As published with Democratic Voice of Burma. View the original here.
A small and isolated community in Chin State have suffered human rights abuses and been forced to flee their homes due to recent outbreaks of fighting in the state’s south, the Chin Human Rights Organisation (CHRO) has reported.
“This is yet another case where ordinary civilians, this time Khumi Chin indigenous people, bear the brunt of armed conflict in Burma and suffer human rights violations,” said CHRO’s Advocacy Director Rachel Fleming in a statement on 15 June.
The village of Pyin So, one-and-a-half hours’ boat ride to the town of Paletwa, is home to 62 households of ethnic Khumi people. The area is one of the poorest in Burma and, CHRO says, is heavily militarised, with 20 Burmese army positions in Paletwa Township alone.
The CHRO paper says that more than 350 people have abandoned their homes due to abuses such as the recruitment of minors, arbitrary detention, physical abuse, forced labour, abduction and the use of landmines.
Pointing to the Burmese army and the Arakan Army (AA) as the primary perpetrators of human rights violations, CHRO has called on the international community to act.
“Without international scrutiny, such abuses go unheeded,” Fleming said, speaking to DVB on Monday.
“In order to ensure human rights abuses cease altogether, impunity must end. Such abuses should be properly investigated by an independent, impartial body and perpetrators must be held to account in open civilian court,” she said.
Detailed in the CHRO report are accounts of the ill-treatment villagers have suffered since fighting erupted between ethnic armed groups, including the AA and the Arakan Liberation Party (the armed faction of which is the Arakan Liberation Army), and government forces, commonly known as theTatmadaw.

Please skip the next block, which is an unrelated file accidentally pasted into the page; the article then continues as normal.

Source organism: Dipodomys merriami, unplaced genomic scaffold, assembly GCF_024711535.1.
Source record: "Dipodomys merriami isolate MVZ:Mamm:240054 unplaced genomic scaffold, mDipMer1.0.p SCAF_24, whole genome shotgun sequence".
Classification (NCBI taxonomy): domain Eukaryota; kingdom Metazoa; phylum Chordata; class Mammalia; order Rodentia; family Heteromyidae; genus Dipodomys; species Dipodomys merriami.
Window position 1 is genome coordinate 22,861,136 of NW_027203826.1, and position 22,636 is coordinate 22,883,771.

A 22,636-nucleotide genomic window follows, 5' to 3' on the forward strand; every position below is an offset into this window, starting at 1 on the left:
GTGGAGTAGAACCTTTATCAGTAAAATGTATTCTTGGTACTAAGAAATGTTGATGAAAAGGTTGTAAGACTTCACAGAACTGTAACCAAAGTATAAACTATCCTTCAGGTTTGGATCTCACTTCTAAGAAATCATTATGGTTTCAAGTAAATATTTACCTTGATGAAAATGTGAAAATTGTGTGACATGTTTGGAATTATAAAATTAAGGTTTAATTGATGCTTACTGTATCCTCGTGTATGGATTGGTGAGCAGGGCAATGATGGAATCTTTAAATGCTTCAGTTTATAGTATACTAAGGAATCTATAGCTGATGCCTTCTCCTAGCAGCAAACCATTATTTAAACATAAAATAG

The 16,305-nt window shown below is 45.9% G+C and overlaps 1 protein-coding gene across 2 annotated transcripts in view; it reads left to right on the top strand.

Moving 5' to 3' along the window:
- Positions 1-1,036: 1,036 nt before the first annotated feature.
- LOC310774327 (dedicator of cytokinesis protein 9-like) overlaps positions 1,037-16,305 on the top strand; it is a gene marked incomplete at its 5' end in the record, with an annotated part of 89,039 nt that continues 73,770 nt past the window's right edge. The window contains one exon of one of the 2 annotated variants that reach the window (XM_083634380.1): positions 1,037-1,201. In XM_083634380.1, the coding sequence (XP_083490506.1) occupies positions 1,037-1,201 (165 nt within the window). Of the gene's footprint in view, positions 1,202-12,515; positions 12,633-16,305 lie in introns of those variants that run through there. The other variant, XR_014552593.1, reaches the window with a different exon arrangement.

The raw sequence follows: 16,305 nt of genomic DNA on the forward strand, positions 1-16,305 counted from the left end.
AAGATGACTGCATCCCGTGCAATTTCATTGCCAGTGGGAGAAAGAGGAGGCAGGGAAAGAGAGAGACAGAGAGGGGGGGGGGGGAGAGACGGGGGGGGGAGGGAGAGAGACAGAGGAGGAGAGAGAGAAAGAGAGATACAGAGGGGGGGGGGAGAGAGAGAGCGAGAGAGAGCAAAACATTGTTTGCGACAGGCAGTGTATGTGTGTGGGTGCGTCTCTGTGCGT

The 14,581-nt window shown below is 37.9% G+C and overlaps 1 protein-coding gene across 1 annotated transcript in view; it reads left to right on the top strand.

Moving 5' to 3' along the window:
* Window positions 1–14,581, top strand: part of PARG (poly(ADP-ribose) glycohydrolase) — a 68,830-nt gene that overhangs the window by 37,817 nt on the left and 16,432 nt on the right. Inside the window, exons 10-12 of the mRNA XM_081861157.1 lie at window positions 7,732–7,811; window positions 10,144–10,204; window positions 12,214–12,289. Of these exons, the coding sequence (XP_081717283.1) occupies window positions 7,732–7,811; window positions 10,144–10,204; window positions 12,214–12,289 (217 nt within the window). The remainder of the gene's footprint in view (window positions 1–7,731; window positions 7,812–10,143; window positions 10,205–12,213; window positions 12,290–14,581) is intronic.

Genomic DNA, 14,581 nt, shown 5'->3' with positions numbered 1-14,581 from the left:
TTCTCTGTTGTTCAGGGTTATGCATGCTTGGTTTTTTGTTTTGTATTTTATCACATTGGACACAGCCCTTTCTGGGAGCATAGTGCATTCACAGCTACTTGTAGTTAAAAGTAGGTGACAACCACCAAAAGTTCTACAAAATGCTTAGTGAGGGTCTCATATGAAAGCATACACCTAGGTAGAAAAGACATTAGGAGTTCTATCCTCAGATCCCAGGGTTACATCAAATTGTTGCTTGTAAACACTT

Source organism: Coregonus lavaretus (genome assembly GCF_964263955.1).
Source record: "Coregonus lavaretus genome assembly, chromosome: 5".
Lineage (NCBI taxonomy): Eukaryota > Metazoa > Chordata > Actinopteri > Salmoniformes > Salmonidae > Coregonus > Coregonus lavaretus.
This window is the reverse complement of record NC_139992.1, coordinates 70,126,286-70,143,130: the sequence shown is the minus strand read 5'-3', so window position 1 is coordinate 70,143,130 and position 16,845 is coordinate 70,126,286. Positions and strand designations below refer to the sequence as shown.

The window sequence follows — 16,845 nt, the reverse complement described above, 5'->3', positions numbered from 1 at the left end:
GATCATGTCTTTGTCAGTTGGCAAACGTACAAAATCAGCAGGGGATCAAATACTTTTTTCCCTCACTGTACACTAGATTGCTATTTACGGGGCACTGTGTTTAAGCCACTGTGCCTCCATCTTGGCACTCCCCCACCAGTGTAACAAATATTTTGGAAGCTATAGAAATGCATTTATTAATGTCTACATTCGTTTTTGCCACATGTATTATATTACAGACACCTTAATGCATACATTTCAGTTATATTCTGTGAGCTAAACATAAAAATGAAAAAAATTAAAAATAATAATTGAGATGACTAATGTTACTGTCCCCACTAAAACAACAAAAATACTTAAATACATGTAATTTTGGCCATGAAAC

Schoolboys Nay Lah Htun and Win Naing, aged 15 and 17 respectively, told CHRO that a Tatmadaw officer had attempted to forcibly conscript them, along with their 21-year-old friend Eing Gar Aung, into the Burmese army. The officer reportedly told the youngsters that he would teach them to drive a car and use a computer, skills which would earn the boys a well-paid job outside the village. When it became apparent that they had been tricked, the three young men tried to run away, but were chased down by the officer and ransoms were demanded from their families. The two minors were later released, but the 21-year-old is still missing.
Khumi people also reported abuse from the AA, with eight men relating to CHRO an incident where they had been detained, then physically abused, by members of the ethnic armed organisation as punishment for supposedly permitting the Tatmadaw to stay in the village. All of the men managed to escape uninjured after fighting broke out with government troops.
Since late May, over 350 internally displaced persons (IDPs) have fled Pyin So, seeking refuge in the village of Laung Tin where they now face shortages of food and medicine, according to the NGO.
“The IDPs had to cross two densely forested mountain ranges on foot, via jungle trails,” Fleming said. “[They] urgently need food provisions, as their supplies will run out by the end of this month. They also need medical care, medicines and construction materials.”
CHRO’s brief also addresses mounting pressure facing the displaced community, of whom 141 are minors, with authorities urging them to go back to their village despite all the dangers which remain there. Local Tatmadaw commanders, ministers from the Chin State government and township officials have reportedly told the Khumi to return to their homes or else face expulsion from their lands.
Fleming said these kind of threats violate the rights of the IDPs, and that their welfare is the primary responsibility of the state.
“We believe that the Burma army and the authorities, including the Chin State government, are more concerned about their reputation than about protecting the rights of the IDPs. The IDPs in Paletwa are a clear reminder that conflict is still going on in Chin State, which is embarrassing to the Burma army and the Chin State government,” she said.
A bilateral ceasefire was signed between the Chin National Front and the government in 2012, however, conflict between the AA and the Tatmadaw continues in the state’s south.